Tuesday, September 22, 2009

Donlan on Edmund Burke, law and lawyers

Seán Patrick Donlan, University of Limerick, has posted three papers on Edmund Burke:
‘Law and Lawyers in Edmund Burke’s Scottish Enlightenment’ appeared in Studies in Burke and His Time, (ns) Vol. 20, No. 1, p. 38, 2005. Here's the abstract:

On the margins of 'patriotism' and 'popery', Edmund Burke's essential Irishness remains poorly understood, not least in Ireland. But Burke was himself twice lord rector of Glasgow - he preceded Adam Smith - and there are few aspects of his life so neglected and so potentially rewarding as his relationships - personal,professional, and philosophical - to Scots jurists and the 'Scottish enlightenment'. Between them, Burke and the Scots exemplified the most pressing debates and developments of the century.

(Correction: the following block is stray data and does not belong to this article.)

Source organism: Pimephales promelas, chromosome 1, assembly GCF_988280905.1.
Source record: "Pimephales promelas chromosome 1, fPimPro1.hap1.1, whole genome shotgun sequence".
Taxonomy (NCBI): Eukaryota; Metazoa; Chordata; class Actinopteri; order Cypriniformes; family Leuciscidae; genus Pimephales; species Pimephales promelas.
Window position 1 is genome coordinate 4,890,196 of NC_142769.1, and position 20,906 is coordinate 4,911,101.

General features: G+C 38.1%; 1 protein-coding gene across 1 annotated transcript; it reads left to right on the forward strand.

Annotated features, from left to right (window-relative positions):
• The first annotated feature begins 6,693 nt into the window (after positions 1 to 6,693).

‘Beneficence Acting by a Rule:' Edmund Burke on Law, History, and Manners appeared in Irish Jurist , Vol. 36, p. 227, 2001, and 'A Very Mixed and Heterogeneous Mass:' Edmund Burke and English Jurisprudence, 1757-62 appeared in the University of Limerick Law Review, Vol. 4, p. 79, 2003 . Alas, there are no abstracts for these two.

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